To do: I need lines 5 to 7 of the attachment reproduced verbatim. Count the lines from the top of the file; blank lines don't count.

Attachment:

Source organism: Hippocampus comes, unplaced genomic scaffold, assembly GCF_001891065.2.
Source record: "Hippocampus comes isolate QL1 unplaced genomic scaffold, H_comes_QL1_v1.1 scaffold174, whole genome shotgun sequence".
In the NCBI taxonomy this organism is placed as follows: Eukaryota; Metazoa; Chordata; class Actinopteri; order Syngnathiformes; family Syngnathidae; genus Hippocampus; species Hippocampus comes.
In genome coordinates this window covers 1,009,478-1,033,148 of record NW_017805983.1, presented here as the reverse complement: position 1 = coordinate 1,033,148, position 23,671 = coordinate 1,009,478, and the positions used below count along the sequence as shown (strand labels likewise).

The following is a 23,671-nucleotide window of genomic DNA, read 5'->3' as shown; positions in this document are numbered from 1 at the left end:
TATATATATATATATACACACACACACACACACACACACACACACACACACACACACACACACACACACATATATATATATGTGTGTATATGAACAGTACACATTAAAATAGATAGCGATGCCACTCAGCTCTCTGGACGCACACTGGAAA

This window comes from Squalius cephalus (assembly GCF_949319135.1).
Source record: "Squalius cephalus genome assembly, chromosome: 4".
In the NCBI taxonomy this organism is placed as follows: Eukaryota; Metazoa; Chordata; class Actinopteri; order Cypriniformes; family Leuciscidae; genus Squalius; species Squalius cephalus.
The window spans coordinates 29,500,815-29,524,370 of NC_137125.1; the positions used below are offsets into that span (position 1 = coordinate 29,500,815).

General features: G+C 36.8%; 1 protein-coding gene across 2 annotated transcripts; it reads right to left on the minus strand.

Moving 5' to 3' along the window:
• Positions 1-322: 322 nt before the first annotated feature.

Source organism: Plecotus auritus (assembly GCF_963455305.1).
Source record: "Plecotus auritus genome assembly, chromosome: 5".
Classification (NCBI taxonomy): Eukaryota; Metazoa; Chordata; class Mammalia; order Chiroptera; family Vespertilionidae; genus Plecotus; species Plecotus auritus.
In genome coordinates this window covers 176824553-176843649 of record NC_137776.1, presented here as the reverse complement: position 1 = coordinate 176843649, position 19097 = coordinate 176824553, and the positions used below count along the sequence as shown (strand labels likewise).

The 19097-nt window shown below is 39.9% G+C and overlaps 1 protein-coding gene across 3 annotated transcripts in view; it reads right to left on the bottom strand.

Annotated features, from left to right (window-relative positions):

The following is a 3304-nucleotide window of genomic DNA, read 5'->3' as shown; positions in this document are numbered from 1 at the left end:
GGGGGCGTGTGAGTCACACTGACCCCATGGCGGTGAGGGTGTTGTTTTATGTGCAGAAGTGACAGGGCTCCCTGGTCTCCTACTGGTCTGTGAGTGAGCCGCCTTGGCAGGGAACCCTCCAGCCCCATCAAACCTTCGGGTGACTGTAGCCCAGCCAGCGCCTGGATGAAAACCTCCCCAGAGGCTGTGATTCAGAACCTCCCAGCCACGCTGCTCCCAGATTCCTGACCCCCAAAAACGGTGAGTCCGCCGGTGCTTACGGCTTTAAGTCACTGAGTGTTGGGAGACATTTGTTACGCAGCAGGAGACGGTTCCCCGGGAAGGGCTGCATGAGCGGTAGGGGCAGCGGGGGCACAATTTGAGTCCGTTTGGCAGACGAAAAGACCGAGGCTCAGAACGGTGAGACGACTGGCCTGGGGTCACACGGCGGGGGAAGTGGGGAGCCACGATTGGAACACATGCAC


The following is a 23,671-nucleotide window of genomic DNA, read 5'->3' as shown; positions in this document are numbered from 1 at the left end:
TATATATATATATATACACACACACACACACACACACACACACACACACACACACACACACACACACACATATATATATATGTGTGTATATGAACAGTACACATTAAAATAGATAGCGATGCCACTCAGCTCTCTGGACGCACACTGGAAA

This window comes from Squalius cephalus (assembly GCF_949319135.1).